Yup, your website. The reason we’re here.

The modern ethical shopper shops online, eliminating the need to drive a polluting automobile and go through aisles and aisles of different stores crammed into a massive shopping mall encompassing hundreds of acres of land.

Why would they when they can easily go to the website of their favorite eco-friendly brand and shop, compare, or review right there?

The commercial landscape has been shifting for some time, and after Covid-19 struck and forced us all to stay indoors, the entire digital market grew even further.

According to Unilever, the sustainable market contains over $1 trillion in prospects for new eco-friendly or sustainable firms.

This report was presented four years ago.

Think Covid-19 affected the environmental landscape negatively? No, not really.

According to WWF data, the number of individuals looking for sustainable products increased by 71% between 2016 and 2020. And it’s still growing post-Covid.

Okay, so you need an online platform aka website.

But what makes a great web design, well… great?

A website with outstanding design, ultra-slick buttons, and fascinating images is a straightforward answer for delivering that wow factor to anyone visiting it for the first time.

And… I’ll wholeheartedly disagree.

There’s nothing wrong with having a beautifully-designed website, but that alone isn’t enough to make it great.

A great web design makes it simple to use (or “user-friendly”), presents all relevant information about your business succinctly and simply, and provides a clear direction and purpose for each visitor.

75% of consumers will take your green web design as a signal to evaluate your business from what they are navigating.

Upon arriving on your home page, they need to understand who you are, what you do, and how it all relates to them all in under 50 milliseconds.

Impossible? It certainly appears to be so. The trick is in understanding what a customer expects and where.

When reading a text, searching for a link, or arriving at a new web page, everyone who uses the internet regularly has developed some distinct behavioral patterns.

There are three major things everyone looks for when landing on a website. The headline (who you are), the subtitle (what you do), and a call to action (what’s in it for me?).

Slack’s previous landing page

As you can see, the title eloquently answers the question of who Slack is (or in this case, what it is).

A headline should be a bold, unambiguous sentence that entices the reader to continue reading while yet capturing the essence of what you do.

Users will keep reading if you’ve got their attention, looking for a more comprehensive description of what you do.

This is where the subtitle comes in.

You’ll have enough room here to give a quick and to-the-point explanation of your sustainable business. Make an effort to link your “what you do” to how you help our visitors and the environment.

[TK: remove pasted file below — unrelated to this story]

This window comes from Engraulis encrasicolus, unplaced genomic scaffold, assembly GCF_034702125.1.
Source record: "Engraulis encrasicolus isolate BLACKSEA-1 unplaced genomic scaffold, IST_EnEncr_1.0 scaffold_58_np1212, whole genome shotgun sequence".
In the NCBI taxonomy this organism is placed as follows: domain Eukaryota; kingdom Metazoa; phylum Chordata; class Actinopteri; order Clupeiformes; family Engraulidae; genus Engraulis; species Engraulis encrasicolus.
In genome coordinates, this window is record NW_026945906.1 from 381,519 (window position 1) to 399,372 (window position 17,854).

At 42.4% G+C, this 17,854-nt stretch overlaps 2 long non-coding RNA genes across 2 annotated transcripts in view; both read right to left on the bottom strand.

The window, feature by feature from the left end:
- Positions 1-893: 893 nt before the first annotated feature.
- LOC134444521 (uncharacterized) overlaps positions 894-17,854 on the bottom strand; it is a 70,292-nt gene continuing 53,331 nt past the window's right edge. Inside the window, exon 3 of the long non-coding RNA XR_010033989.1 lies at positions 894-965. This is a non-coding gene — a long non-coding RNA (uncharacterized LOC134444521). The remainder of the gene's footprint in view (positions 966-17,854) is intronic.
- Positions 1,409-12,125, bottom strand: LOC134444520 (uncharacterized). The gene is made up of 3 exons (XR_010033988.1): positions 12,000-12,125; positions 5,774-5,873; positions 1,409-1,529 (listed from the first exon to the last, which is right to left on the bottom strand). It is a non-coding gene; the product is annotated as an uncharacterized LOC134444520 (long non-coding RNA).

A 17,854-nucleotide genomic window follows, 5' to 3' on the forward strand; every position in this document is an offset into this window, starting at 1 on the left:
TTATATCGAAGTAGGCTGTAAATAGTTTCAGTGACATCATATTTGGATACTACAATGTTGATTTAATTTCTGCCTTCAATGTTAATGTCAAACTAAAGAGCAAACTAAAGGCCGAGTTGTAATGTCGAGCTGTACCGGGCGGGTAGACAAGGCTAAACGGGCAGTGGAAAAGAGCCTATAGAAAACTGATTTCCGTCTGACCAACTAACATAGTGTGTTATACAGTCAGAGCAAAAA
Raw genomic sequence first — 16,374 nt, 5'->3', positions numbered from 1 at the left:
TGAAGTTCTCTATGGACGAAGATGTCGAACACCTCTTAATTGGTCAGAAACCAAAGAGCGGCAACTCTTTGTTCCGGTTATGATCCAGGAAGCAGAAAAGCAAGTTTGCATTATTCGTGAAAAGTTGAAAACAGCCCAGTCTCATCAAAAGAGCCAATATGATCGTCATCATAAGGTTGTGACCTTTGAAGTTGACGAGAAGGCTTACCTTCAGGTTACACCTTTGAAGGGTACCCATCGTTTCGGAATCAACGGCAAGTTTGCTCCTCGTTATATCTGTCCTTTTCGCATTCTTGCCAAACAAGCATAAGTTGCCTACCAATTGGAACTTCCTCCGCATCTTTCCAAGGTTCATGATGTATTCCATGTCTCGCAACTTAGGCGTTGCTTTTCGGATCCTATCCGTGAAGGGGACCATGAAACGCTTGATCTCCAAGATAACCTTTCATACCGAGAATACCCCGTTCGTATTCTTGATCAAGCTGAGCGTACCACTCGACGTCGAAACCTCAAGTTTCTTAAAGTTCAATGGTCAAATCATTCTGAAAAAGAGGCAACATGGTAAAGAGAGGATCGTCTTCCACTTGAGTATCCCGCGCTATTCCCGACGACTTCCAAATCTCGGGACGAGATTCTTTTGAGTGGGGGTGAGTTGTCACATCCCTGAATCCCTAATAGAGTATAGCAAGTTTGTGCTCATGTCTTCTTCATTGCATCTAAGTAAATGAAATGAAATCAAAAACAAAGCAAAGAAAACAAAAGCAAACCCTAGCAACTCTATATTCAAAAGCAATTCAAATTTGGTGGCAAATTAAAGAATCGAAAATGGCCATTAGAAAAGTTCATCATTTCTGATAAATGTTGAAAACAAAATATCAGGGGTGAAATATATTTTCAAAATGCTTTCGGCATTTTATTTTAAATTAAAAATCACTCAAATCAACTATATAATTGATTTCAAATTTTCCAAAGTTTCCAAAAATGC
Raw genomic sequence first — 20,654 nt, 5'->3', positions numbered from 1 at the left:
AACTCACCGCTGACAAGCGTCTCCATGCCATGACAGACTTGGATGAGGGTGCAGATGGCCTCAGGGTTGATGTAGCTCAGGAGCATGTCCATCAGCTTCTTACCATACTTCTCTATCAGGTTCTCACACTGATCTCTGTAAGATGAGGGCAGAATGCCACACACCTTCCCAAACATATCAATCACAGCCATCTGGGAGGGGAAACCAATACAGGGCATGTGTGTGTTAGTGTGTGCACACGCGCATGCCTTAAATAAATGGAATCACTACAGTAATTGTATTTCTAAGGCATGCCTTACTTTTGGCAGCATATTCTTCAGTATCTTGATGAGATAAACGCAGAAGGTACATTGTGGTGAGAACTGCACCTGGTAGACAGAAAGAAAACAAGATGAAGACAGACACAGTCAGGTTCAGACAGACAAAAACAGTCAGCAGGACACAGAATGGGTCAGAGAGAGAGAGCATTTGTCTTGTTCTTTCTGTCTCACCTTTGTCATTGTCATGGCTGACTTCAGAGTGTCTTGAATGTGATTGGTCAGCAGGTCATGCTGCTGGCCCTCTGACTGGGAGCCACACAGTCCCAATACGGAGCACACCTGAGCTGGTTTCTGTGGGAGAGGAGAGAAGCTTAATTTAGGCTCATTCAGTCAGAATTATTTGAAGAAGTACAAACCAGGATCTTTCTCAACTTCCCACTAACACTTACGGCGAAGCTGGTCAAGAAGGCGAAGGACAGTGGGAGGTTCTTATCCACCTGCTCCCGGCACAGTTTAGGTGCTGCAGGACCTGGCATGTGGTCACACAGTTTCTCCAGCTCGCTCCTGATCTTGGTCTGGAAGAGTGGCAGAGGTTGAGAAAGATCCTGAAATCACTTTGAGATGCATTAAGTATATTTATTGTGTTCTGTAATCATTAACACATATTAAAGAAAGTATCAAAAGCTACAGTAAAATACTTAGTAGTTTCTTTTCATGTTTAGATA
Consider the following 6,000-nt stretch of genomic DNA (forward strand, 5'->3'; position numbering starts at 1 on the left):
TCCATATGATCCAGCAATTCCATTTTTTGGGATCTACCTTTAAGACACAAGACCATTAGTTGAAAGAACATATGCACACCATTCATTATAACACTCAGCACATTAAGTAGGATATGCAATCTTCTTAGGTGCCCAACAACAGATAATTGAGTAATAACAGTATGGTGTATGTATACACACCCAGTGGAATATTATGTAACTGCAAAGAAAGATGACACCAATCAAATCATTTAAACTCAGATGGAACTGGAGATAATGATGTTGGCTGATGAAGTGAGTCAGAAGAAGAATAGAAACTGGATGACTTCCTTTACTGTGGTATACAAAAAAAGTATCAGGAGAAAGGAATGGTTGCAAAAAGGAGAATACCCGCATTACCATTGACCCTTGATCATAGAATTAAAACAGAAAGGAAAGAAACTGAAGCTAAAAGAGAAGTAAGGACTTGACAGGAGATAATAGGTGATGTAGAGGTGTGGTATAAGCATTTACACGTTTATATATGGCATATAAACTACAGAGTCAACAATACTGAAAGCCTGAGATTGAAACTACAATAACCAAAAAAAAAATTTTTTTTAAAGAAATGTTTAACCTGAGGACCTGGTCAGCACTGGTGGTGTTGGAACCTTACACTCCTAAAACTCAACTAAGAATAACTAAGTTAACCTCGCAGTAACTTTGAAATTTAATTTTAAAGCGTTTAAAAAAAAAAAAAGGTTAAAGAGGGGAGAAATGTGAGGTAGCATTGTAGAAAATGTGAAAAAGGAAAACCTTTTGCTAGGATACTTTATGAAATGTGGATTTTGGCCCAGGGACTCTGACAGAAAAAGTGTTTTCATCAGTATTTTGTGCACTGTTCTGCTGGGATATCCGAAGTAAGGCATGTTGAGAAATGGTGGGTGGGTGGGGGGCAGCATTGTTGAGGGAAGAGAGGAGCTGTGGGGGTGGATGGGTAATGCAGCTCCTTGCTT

Finally, provide them with a simple action to take for them to continue using your website.

That’s what CTA stands for (call to action). It’s “getting started” in the example above, leaving your email address so you can finally see “where the work happens.”

All of this should be developed tastefully to incorporate your green identity, resulting in a distinct online experience.

It doesn’t have to be fancy; instead, it should be consistent with your brand and how you present yourself.

This is why we’re discussing building a “platform” for your environmentally aware proposal.

What will set you apart from the competition is the overall feel and story that your brand conveys to any visitor. It will forge a bond with every earth-conscious individual that will last long after they have put down their phone and returned to work.

It’s the pinnacle of your knowledge about your target audience, your brand, and how they all come together to form a single focus point.

And that single purpose should be communicated to your “tribe”.

Be it toward making a sale, contacting you, or signing up for your service, this purpose should be your guiding star when creating your website.

Your visitors have stayed for over 50 milliseconds and are pleased with what they have seen.

So, where do we go from here?

Looking at a cloud from a tube of some sort.
Photo by Sharosh Rajasekher on Unsplash

Green web design tailored to your startup’s lead generation needs

The reason a beautiful website isn’t always a good one lies right on top of the all-important question of why.

What is the purpose of having a green website? And why should your target audience come to your site?

You can have a gorgeous website, dripping with interesting visuals layered on top of carefully crafted animations that razzle and dazzle every visitor. But if this website doesn’t know its why people will leave. In awe, sure, but doing nothing of value. For them or your environmental startup.

Look at a website as a lead generation funnel, because that’s all it is.

As mentioned, you’re giving a concrete direction to any potential customer. Slowly leading them into a funnel, toward an already established goal.